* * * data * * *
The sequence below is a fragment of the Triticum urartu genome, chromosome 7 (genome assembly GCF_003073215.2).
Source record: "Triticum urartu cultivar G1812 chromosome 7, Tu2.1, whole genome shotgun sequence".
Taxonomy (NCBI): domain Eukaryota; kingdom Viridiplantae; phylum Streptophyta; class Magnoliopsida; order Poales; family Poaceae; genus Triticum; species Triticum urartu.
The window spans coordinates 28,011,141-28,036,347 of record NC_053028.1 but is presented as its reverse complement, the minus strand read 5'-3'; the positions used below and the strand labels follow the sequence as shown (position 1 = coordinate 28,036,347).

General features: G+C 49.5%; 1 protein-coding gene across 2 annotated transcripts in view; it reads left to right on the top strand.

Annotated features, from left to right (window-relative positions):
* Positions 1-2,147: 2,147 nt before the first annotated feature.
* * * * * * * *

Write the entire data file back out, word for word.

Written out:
The sequence below is a fragment of the Triticum urartu genome, chromosome 7 (genome assembly GCF_003073215.2).
Source record: "Triticum urartu cultivar G1812 chromosome 7, Tu2.1, whole genome shotgun sequence".
Taxonomy (NCBI): domain Eukaryota; kingdom Viridiplantae; phylum Streptophyta; class Magnoliopsida; order Poales; family Poaceae; genus Triticum; species Triticum urartu.
The window spans coordinates 28,011,141-28,036,347 of record NC_053028.1 but is presented as its reverse complement, the minus strand read 5'-3'; the positions used below and the strand labels follow the sequence as shown (position 1 = coordinate 28,036,347).

General features: G+C 49.5%; 1 protein-coding gene across 2 annotated transcripts in view; it reads left to right on the top strand.

Annotated features, from left to right (window-relative positions):
* Positions 1-2,147: 2,147 nt before the first annotated feature.